Date: Friday 24th January 2014
Venue: CHANGED to Room 916, ADAM SMITH BUILDING, University of Glasgow
Speaker: Brendan Nevin – Director of North Housing Consulting, an independent research consultancy, he was formerly a Director of Nevin Leather Associates a Public Policy Consultancy. Brendan has been committed to improving the linkages between academic research and the development of Public Policy for more than two decades.
Policy Scotland is delighted to Welcome Brendan to the University as part of the Urban Studies Seminar Series. Below is a short abstract of his talk:
During the thirty years 1970-2000 many inner urban areas in older ex industrial towns and cities in the North and Midlands of England experienced significant population loss which was driven by employment change and decentralisation encouraged by planning policies which supported suburbanisation. These processes increasingly segregated the poorest communities from an increasingly affluent society, and by the turn of the century this was being reflected in the collapse of some neighbourhoods which had been (expensively) refurbished following the closure of the clearance programmes in the 1970s as collapses in housing demand spread beyond social housing estates to multi tenure Victorian neighbourhoods.
The response to this urban disintegration was the development of a Market Renewal programme focused upon nine areas of England with a combined population of one million residents. The boundaries of the areas were deliberately constructed to take in large fragments of urban areas and housing markets to ensure the coordination of programmes designed to regenerate housing and labour markets and to ensure that the Planning system could operate in a more equitable manner in respect of new residential development. To support this, a Housing Market Renewal Fund was created to facilitate clearance, refurbishment and new build. The programme was operational between 2002 and 2011 when it was prematurely terminated by the Coalition Government. During this time around £7bn of public and private housing investment refurbished around 120,000 properties, and demolished 35,000. A similar number were constructed using land, public subsidy and planning powers.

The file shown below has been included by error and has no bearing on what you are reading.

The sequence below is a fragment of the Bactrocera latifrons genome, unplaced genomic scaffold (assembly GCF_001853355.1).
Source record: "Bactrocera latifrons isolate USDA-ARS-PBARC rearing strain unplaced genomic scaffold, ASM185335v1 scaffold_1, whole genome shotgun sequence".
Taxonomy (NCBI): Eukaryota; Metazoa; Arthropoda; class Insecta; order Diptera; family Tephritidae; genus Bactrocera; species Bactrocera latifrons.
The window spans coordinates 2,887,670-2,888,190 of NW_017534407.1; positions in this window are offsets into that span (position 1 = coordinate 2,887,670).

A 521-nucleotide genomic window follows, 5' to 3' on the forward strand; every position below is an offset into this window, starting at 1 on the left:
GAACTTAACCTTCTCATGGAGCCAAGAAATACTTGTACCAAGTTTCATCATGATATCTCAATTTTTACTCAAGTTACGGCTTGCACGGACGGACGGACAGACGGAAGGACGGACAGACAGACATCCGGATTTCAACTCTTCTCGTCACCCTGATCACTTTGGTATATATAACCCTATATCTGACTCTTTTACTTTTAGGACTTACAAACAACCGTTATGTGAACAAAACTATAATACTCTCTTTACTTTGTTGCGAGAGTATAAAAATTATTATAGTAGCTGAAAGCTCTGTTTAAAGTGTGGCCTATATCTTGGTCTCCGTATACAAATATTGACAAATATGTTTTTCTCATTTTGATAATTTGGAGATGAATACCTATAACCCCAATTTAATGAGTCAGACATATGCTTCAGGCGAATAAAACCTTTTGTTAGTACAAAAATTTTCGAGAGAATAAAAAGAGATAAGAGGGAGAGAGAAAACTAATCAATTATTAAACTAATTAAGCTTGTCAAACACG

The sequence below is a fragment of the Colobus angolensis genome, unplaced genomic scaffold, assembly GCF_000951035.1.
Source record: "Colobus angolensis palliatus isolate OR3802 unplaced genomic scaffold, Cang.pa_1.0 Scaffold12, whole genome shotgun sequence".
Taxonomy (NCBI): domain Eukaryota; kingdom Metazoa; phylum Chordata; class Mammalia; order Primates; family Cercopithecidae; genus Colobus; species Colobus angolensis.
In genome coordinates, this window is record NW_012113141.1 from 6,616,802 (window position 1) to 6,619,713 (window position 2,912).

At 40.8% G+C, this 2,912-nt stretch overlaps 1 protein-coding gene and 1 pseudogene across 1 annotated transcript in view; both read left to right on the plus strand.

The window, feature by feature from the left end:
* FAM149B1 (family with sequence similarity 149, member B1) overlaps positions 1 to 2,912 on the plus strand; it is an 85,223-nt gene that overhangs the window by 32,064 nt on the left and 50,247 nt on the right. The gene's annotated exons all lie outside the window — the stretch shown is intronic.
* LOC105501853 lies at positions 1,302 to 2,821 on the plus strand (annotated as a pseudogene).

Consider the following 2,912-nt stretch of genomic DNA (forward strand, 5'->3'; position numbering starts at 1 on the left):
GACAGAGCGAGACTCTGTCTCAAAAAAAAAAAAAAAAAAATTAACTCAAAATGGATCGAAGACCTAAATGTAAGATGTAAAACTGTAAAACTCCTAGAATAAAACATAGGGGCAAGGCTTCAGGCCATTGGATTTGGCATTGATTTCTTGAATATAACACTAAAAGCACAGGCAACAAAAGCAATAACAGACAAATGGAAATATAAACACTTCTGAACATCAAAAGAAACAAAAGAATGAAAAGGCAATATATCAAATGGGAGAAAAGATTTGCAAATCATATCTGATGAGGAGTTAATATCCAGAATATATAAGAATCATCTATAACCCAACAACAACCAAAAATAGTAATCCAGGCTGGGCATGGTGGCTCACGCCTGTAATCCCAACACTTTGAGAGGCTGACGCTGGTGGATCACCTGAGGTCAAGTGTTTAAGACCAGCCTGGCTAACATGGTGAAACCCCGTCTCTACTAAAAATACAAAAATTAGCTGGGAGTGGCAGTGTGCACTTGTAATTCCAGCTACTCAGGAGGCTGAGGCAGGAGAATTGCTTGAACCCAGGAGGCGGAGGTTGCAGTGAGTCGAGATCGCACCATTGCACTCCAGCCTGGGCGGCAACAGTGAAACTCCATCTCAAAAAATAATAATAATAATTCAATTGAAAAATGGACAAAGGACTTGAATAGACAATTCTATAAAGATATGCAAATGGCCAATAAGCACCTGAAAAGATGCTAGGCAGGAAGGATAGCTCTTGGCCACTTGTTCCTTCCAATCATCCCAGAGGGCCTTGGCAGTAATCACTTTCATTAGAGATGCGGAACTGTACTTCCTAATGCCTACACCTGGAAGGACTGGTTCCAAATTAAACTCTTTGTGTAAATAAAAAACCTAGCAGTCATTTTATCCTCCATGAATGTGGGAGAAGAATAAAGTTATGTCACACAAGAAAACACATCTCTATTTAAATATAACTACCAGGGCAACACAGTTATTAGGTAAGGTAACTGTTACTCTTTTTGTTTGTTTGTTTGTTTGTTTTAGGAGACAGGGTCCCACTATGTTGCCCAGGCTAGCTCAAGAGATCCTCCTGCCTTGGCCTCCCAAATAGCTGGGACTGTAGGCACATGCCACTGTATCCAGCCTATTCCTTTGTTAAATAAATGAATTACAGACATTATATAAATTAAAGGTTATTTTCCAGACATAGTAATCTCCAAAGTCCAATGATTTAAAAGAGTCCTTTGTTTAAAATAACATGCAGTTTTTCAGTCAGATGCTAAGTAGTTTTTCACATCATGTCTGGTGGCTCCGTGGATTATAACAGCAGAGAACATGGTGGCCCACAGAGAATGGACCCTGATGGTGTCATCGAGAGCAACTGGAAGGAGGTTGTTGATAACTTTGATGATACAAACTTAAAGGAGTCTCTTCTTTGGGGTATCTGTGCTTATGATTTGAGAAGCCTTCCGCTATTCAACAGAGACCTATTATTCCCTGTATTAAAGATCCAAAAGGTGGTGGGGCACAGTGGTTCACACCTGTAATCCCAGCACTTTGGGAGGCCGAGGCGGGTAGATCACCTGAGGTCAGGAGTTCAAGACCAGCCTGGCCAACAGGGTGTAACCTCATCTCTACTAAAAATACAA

The Market Renewal programme was a contested renewal programme, being opposed by environmentalists, both left and right of centre journalists, some progressive and “radical” academics and occasionally residents (largely homeowners affected by clearance). However it was only in 2011 (after abolition) that the Conservative Party registered opposition at a national level. Given the long history of the programme it is proposed to divide the presentation into three parts. The first will explore the socio economic and housing market changes which led to the creation of the programme. The second will critically explore the extent to which housing and labour markets were influenced by the programme and the distributional issues which arose from its implementation. The third will detail how Local Authorities have endeavoured to finish renewal schemes and outline the emerging issues for these areas post 2015 when the financial resources of localities will have largely expired.
Brendan Nevin has been an active researcher since 1989, having held a variety of full-time and visiting positions at British universities during this period. Brendan has developed an extensive body of Policy relevant research, focused on exploring the changing dynamics of place at regional, sub-regional, city and neighbourhood levels. This research has focused on identifying the drivers of spatial change and their relationship with economic, housing, strategic planning and infrastructure development policy. Brendan was instrumental in developing and implementing the Housing Market Renewal Programme from 1998 to 2011.
This event is open to everyone and is FREE but registration is essential. Please register via Eventbrite by clicking here